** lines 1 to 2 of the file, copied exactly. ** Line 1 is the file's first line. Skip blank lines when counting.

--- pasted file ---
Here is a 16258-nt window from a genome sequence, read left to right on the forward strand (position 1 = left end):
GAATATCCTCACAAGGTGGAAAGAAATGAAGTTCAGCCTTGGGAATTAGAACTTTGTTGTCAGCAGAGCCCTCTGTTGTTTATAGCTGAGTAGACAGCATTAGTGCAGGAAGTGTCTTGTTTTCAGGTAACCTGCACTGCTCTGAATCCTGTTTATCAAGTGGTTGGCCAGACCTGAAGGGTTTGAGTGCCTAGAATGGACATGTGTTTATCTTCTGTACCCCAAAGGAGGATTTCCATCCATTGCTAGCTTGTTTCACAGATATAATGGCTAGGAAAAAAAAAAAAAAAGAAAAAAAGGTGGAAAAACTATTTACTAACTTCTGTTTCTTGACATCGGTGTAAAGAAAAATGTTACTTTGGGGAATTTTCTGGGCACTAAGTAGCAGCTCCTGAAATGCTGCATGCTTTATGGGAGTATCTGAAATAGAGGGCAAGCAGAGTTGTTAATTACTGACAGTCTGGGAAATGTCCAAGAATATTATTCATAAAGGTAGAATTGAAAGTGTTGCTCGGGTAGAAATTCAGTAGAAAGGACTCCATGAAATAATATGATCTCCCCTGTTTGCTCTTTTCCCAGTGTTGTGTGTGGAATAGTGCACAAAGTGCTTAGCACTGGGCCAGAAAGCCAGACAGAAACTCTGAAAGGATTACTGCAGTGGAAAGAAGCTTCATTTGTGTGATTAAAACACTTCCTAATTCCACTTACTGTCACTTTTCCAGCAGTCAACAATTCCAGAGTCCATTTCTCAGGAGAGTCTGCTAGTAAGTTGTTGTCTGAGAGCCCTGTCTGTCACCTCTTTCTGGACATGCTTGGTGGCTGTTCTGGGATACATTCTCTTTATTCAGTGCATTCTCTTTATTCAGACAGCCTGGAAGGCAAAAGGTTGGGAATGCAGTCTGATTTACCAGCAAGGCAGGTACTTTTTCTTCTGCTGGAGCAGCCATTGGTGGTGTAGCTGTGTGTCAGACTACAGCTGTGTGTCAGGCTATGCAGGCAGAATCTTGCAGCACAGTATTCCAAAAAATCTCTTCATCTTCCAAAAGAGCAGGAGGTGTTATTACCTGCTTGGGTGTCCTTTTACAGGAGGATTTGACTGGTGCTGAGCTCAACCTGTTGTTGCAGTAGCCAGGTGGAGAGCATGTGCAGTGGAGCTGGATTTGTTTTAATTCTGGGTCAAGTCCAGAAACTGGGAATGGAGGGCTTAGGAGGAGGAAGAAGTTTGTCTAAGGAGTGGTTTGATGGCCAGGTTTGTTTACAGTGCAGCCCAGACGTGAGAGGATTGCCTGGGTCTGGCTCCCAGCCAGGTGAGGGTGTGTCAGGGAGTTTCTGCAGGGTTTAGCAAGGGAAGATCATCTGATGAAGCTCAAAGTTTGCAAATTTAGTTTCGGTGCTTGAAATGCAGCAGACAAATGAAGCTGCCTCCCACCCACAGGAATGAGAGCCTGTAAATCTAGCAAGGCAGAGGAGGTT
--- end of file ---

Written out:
Here is a 16258-nt window from a genome sequence, read left to right on the forward strand (position 1 = left end):
GAATATCCTCACAAGGTGGAAAGAAATGAAGTTCAGCCTTGGGAATTAGAACTTTGTTGTCAGCAGAGCCCTCTGTTGTTTATAGCTGAGTAGACAGCATTAGTGCAGGAAGTGTCTTGTTTTCAGGTAACCTGCACTGCTCTGAATCCTGTTTATCAAGTGGTTGGCCAGACCTGAAGGGTTTGAGTGCCTAGAATGGACATGTGTTTATCTTCTGTACCCCAAAGGAGGATTTCCATCCATTGCTAGCTTGTTTCACAGATATAATGGCTAGGAAAAAAAAAAAAAAAGAAAAAAAGGTGGAAAAACTATTTACTAACTTCTGTTTCTTGACATCGGTGTAAAGAAAAATGTTACTTTGGGGAATTTTCTGGGCACTAAGTAGCAGCTCCTGAAATGCTGCATGCTTTATGGGAGTATCTGAAATAGAGGGCAAGCAGAGTTGTTAATTACTGACAGTCTGGGAAATGTCCAAGAATATTATTCATAAAGGTAGAATTGAAAGTGTTGCTCGGGTAGAAATTCAGTAGAAAGGACTCCATGAAATAATATGATCTCCCCTGTTTGCTCTTTTCCCAGTGTTGTGTGTGGAATAGTGCACAAAGTGCTTAGCACTGGGCCAGAAAGCCAGACAGAAACTCTGAAAGGATTACTGCAGTGGAAAGAAGCTTCATTTGTGTGATTAAAACACTTCCTAATTCCACTTACTGTCACTTTTCCAGCAGTCAACAATTCCAGAGTCCATTTCTCAGGAGAGTCTGCTAGTAAGTTGTTGTCTGAGAGCCCTGTCTGTCACCTCTTTCTGGACATGCTTGGTGGCTGTTCTGGGATACATTCTCTTTATTCAGTGCATTCTCTTTATTCAGACAGCCTGGAAGGCAAAAGGTTGGGAATGCAGTCTGATTTACCAGCAAGGCAGGTACTTTTTCTTCTGCTGGAGCAGCCATTGGTGGTGTAGCTGTGTGTCAGACTACAGCTGTGTGTCAGGCTATGCAGGCAGAATCTTGCAGCACAGTATTCCAAAAAATCTCTTCATCTTCCAAAAGAGCAGGAGGTGTTATTACCTGCTTGGGTGTCCTTTTACAGGAGGATTTGACTGGTGCTGAGCTCAACCTGTTGTTGCAGTAGCCAGGTGGAGAGCATGTGCAGTGGAGCTGGATTTGTTTTAATTCTGGGTCAAGTCCAGAAACTGGGAATGGAGGGCTTAGGAGGAGGAAGAAGTTTGTCTAAGGAGTGGTTTGATGGCCAGGTTTGTTTACAGTGCAGCCCAGACGTGAGAGGATTGCCTGGGTCTGGCTCCCAGCCAGGTGAGGGTGTGTCAGGGAGTTTCTGCAGGGTTTAGCAAGGGAAGATCATCTGATGAAGCTCAAAGTTTGCAAATTTAGTTTCGGTGCTTGAAATGCAGCAGACAAATGAAGCTGCCTCCCACCCACAGGAATGAGAGCCTGTAAATCTAGCAAGGCAGAGGAGGTT